Planning the details and remembering the small stuff pays off when designing a pneumatic system.
Kevin Kakascik, Technical Marketing Engineer at AutomationDirect, wrote an article for the January 2020 issue of Design World titled How to Build a Pneumatics Bill of Material. Here’s a summary, click on the link above for the full text.
Maybe you’ve planned a home project, went to the hardware store for materials, and rolled up your sleeves to start work on a Saturday morning—only to find you were missing some small items like screws. How could you forget these small yet crucial components for your project? It’s simple—because they are small, they often take a lower priority to the larger items.
The same thing can happen for larger industrial projects, where having all the parts on hand makes the difference between quickly completing a project, or delaying the work and incurring additional costs. This article shows how to address this issue by examining often overlooked pneumatic components when creating a pneumatic system bill of materials (BOM).
Most pneumatic systems use some amount of flexible tubing for transporting compressed gas. Tubing is available in many sizes, colors, and environmental ratings—complicating stocking of all the necessary types. To prevent running short, it pays to standardize where possible, over-order, and work with a supplier offering a complete product selection.
Fittings connect tubing to devices and other sections of tubing. Careful planning is required to specify the correct sizes, threading, and materials of construction.
Pneumatic manifolds are a space-saving way to distribute compressed gas to multiple devices. They are not required but can make for a compact installation that’s easier to maintain.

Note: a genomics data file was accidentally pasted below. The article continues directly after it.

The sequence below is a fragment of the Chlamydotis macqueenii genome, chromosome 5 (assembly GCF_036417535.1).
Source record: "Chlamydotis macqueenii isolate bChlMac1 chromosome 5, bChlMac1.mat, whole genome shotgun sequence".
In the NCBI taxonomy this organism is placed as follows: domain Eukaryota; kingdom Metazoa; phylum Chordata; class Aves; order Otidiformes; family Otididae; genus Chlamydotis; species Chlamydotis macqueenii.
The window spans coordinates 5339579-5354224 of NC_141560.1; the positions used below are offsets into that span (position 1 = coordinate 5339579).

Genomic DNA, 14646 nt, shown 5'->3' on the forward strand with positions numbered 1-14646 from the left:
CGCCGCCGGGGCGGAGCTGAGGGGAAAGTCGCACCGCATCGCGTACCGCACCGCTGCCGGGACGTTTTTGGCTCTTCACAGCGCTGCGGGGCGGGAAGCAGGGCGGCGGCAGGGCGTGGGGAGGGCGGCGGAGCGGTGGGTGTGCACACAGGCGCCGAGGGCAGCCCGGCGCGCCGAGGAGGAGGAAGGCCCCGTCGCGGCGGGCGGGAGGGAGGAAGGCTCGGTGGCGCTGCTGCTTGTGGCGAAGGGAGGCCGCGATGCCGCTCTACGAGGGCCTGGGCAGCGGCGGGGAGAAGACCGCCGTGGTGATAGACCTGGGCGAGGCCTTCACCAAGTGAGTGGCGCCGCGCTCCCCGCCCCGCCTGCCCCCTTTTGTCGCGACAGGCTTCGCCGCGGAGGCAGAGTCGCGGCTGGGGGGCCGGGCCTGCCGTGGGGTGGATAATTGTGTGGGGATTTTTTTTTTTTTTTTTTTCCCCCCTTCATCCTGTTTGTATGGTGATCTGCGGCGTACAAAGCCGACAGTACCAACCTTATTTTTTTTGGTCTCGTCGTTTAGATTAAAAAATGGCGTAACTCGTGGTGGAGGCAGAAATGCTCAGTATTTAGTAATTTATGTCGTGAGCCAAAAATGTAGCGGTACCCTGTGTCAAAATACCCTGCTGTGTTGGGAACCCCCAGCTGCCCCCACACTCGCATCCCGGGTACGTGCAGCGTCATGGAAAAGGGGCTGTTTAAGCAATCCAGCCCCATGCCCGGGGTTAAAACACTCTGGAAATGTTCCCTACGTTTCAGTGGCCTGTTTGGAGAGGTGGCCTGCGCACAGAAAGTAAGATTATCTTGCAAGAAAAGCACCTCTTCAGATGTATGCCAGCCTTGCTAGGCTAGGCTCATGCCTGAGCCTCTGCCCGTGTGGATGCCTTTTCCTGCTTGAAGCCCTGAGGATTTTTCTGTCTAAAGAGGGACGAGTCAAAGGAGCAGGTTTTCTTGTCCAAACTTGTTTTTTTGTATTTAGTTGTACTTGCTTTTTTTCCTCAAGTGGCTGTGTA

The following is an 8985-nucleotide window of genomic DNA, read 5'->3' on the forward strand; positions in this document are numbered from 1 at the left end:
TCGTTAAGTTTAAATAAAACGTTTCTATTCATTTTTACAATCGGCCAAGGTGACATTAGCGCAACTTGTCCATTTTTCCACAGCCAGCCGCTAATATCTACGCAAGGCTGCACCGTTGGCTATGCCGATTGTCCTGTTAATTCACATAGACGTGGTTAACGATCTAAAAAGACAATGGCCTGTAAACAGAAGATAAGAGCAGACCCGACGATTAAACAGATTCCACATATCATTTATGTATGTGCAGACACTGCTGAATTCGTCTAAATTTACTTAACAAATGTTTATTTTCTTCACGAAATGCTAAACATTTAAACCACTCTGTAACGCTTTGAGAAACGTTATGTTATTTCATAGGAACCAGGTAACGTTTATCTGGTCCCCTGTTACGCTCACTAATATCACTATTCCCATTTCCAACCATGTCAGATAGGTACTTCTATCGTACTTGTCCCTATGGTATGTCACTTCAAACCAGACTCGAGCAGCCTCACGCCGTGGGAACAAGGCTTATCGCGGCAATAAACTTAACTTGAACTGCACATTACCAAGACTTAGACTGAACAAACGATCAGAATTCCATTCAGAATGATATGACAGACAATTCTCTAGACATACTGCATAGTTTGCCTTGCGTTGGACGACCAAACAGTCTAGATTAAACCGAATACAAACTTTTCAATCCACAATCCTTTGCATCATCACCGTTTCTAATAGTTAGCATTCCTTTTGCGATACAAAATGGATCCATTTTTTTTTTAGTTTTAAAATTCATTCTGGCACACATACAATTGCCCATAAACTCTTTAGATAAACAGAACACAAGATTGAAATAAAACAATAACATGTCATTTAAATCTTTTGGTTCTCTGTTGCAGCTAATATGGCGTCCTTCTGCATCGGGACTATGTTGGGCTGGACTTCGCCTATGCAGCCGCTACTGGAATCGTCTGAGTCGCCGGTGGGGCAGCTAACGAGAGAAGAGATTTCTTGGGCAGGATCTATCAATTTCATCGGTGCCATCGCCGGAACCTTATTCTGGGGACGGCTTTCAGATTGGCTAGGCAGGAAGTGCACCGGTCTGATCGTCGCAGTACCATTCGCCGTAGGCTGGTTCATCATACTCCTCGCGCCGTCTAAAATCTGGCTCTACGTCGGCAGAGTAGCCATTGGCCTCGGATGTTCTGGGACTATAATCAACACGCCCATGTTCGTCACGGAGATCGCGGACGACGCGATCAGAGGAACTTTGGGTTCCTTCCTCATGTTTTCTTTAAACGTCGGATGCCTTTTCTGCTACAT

Manual shutoff valves are safety disconnect devices for isolating downstream equipment from air pressure. Manual isolation/lockout valves are similar, except they also bleed off downstream pressure.
Valves are necessary to properly supply, isolate, and de-pressurize pneumatic systems. They must be arranged so equipment can be locked out by maintenance personnel, who can then safely perform work without fear of equipment moving pneumatically.
OSHA standards require proper incorporation of these safety devices, so the proper valves must be on hand for an installation.
Automatic Soft Start Valves
Some pneumatic equipment may not be required but is a good design practice. This is the case with automatic soft start solenoid valves, which quickly relieve downstream pressure when de-energized and gradually ramp up the pressure when energized, extending equipment life by preventing sudden movement.
Exhaust mufflers are among the smallest, simplest, and least expensive pneumatic components, used to reduce noise and provide a safer working environment.
The term “specialty fittings” is a catchall for items like flow restrictors, check valves, shuttle valves, and manual bleeder valves. Because they may not regularly be used, they can be overlooked during the design. Some of these items can be hard to source locally, so it is important to order them in advance.
Sweat the Small Stuff
The smaller and sometimes-forgotten components described in this article usually don’t cost a lot, but they may not be readily available from the corner hardware store. Careful planning, BOM development, and ordering will ensure these components are on hand, keeping pneumatics projects on track.